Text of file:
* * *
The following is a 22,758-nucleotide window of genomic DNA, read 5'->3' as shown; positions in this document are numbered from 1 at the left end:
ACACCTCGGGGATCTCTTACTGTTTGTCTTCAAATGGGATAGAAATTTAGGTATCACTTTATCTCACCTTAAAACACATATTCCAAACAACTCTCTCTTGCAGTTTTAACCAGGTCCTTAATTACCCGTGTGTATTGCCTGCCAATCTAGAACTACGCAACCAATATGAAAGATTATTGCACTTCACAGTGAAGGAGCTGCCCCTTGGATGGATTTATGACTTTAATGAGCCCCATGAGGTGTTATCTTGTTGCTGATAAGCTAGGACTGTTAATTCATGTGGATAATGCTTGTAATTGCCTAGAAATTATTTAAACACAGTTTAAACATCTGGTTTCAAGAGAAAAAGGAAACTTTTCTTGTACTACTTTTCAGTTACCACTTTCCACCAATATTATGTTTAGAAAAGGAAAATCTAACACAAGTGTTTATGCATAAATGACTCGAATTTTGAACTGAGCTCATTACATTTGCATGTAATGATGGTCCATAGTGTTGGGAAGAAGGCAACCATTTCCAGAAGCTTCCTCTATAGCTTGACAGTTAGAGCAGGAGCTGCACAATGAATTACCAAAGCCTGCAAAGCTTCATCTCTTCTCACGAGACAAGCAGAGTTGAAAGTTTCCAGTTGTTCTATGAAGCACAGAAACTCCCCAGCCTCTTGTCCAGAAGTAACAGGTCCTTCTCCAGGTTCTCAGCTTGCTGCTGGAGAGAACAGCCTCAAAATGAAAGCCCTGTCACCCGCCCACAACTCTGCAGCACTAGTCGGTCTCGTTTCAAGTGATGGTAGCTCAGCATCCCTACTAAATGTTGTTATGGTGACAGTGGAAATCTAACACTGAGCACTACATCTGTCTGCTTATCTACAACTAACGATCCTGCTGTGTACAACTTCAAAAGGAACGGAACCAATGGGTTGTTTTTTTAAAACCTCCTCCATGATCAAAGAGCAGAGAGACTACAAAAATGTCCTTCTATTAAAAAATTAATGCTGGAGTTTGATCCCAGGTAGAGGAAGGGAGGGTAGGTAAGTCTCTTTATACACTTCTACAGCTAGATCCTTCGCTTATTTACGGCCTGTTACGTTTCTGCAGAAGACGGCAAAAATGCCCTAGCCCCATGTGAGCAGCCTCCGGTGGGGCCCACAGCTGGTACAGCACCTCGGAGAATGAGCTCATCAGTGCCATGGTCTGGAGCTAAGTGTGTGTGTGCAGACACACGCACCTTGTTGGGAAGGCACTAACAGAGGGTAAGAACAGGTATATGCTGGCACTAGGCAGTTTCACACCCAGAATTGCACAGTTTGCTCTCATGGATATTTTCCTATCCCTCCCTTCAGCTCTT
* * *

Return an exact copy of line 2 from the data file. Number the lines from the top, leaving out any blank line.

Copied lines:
ACACCTCGGGGATCTCTTACTGTTTGTCTTCAAATGGGATAGAAATTTAGGTATCACTTTATCTCACCTTAAAACACATATTCCAAACAACTCTCTCTTGCAGTTTTAACCAGGTCCTTAATTACCCGTGTGTATTGCCTGCCAATCTAGAACTACGCAACCAATATGAAAGATTATTGCACTTCACAGTGAAGGAGCTGCCCCTTGGATGGATTTATGACTTTAATGAGCCCCATGAGGTGTTATCTTGTTGCTGATAAGCTAGGACTGTTAATTCATGTGGATAATGCTTGTAATTGCCTAGAAATTATTTAAACACAGTTTAAACATCTGGTTTCAAGAGAAAAAGGAAACTTTTCTTGTACTACTTTTCAGTTACCACTTTCCACCAATATTATGTTTAGAAAAGGAAAATCTAACACAAGTGTTTATGCATAAATGACTCGAATTTTGAACTGAGCTCATTACATTTGCATGTAATGATGGTCCATAGTGTTGGGAAGAAGGCAACCATTTCCAGAAGCTTCCTCTATAGCTTGACAGTTAGAGCAGGAGCTGCACAATGAATTACCAAAGCCTGCAAAGCTTCATCTCTTCTCACGAGACAAGCAGAGTTGAAAGTTTCCAGTTGTTCTATGAAGCACAGAAACTCCCCAGCCTCTTGTCCAGAAGTAACAGGTCCTTCTCCAGGTTCTCAGCTTGCTGCTGGAGAGAACAGCCTCAAAATGAAAGCCCTGTCACCCGCCCACAACTCTGCAGCACTAGTCGGTCTCGTTTCAAGTGATGGTAGCTCAGCATCCCTACTAAATGTTGTTATGGTGACAGTGGAAATCTAACACTGAGCACTACATCTGTCTGCTTATCTACAACTAACGATCCTGCTGTGTACAACTTCAAAAGGAACGGAACCAATGGGTTGTTTTTTTAAAACCTCCTCCATGATCAAAGAGCAGAGAGACTACAAAAATGTCCTTCTATTAAAAAATTAATGCTGGAGTTTGATCCCAGGTAGAGGAAGGGAGGGTAGGTAAGTCTCTTTATACACTTCTACAGCTAGATCCTTCGCTTATTTACGGCCTGTTACGTTTCTGCAGAAGACGGCAAAAATGCCCTAGCCCCATGTGAGCAGCCTCCGGTGGGGCCCACAGCTGGTACAGCACCTCGGAGAATGAGCTCATCAGTGCCATGGTCTGGAGCTAAGTGTGTGTGTGCAGACACACGCACCTTGTTGGGAAGGCACTAACAGAGGGTAAGAACAGGTATATGCTGGCACTAGGCAGTTTCACACCCAGAATTGCACAGTTTGCTCTCATGGATATTTTCCTATCCCTCCCTTCAGCTCTT